In other words, strike participants actually held a consensus on the hallmark features of Hong Kong capitalism: long working hours, extreme wealth disparity, and overwhelming influence by large corporations. What warrants attention here is that, comparatively speaking, “only”91.73% stated that they agreed or strongly agreed that Beijing was overly involved in Hong Kong affairs, which turned out to be slightly lower than the number of participants who attested to untenable working hours and unfettered corporate power. While the government has tried to point to the economy time and again as a way to shift attention away from political issues, it would be unreasonable to claim that protestors are apathetic about economic and livelihood issues.
Figure 1: Opinions regarding the sentences below of those surveyed participating in the 5 August 2019 strike assemblies
Beijing is overly involved in Hong Kong affairs.
Valid Answers (%)
The SAR government has not protected the autonomy of the SAR.
Valid Answers (%)
I believe that the SAR government frequently ignores public opinion.
Valid Answers (%)
I believe that the SAR government is too lenient on large corporations.
Valid Answers (%)
I believe that workers in Hong Kong have excessively long working hours.
Valid Answers (%)
I believe that wealth disparity in Hong Kong society has reached an unreasonable level.
Valid Answers (%)
It is clear that the public’s dissatisfaction with existing economic inequities in fact plays a key role in pragmatic politics. Based on this, we can evaluate the contribution of the new union movement based on how effective labor activists have been in introducing economic issues into the agenda of the entire pro-democracy movement. In response to pro-democracy struggles, the Hong Kong government and the conservative camp often paint themselves as the sole productive contributors to prosperity in the city and the only force able to alleviate economic problems in people’s everyday lives. According to this narrative, protests will only lead to economic deterioration in Hong Kong, which disproportionately harms the working class, who has the least amount of resources to respond to adversity. This argument is deeply flawed, as those with the power to govern Hong Kong largely come from the capitalist upper class. Expecting the pro-establishment camp to combat economic inequities would therefore be a fool’s errand. Still, the opposition would not be able to consolidate their base if they continue to focus solely on narrow political issues.
In defense of an ‘original Hong Kong’: Challenges in centering economic oppression
We have reason to believe that the working class is a minority in the movement. Figures 2 and 3 below respectively display the monthly income and education level of participants from our questionnaire on the strike assembly. According to data from the Census and Statistics Department, Hong Kong’s monthly individual median income in the 3rd quarter of 2019 was $17,300. However, among the participants in the questionnaire, 72.29% rake in more than that dollar amount. 81.85% of participants has also received higher education. It is evident that the monthly income and education level of participants in the strike were higher than average. Yet, as Figure 1 suggests, despite their class background, strike participants were still dissatisfied with economic inequality in Hong Kong. Why is it that despite evident outrage among protestors about economic inequality, class and economic issues have never been centered in Hong Kong’s recent large-scale movements?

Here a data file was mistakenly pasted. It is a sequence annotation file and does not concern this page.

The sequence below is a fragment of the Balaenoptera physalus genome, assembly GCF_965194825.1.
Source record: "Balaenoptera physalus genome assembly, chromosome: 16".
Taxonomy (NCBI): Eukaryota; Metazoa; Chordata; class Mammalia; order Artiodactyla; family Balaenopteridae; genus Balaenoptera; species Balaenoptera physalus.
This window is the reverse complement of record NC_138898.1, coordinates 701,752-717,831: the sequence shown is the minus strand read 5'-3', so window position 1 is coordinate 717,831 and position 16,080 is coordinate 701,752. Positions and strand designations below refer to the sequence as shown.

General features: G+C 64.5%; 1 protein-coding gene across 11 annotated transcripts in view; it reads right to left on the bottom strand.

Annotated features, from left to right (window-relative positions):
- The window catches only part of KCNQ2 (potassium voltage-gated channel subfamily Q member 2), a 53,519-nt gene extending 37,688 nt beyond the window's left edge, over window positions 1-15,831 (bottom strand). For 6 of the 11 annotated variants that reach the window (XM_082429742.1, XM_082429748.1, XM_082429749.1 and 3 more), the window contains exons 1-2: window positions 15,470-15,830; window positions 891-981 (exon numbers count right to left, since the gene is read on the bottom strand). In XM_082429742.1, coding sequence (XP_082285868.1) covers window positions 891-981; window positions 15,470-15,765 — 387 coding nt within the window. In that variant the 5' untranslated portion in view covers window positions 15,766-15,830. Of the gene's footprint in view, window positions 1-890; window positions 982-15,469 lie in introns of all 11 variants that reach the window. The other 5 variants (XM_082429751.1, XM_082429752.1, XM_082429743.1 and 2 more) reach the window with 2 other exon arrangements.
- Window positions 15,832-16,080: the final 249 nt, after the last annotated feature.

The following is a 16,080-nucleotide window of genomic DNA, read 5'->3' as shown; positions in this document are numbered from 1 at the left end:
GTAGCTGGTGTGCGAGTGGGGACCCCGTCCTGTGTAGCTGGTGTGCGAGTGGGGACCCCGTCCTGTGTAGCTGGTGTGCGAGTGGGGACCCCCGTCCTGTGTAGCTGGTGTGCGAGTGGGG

Sociologist Charles D. Brockett has noted that the construction of a collective identity during mobilization plays a key role in determining whether individual outrage can morph into collective action. Furthermore, despite increasing tension between mainstream or traditional pan-democrats and localists, the two groups share a common lineage. From advocating for liberal democratic resistance (民主抗共) against the Chinese Communist Party as early as in the 80s, to promoting stark separation between Hong Kong and mainland China (河水不犯井水), both approaches stem from the idea that one must protect Hong Kong in its initial, pristine state against the “authoritarian” and “backward” advances of mainland China. Discrimination against mainland Chinese immigrants and the ideology of Hong Kong independence are simply two manifestations of a more radical version of the pan-democratic discourse. The fierce sense of Hong Kong identification we witness in recent movements is built upon this imaginary of an idyllic, untainted Hong Kong, and the accompanying anxiety about its imminent demise.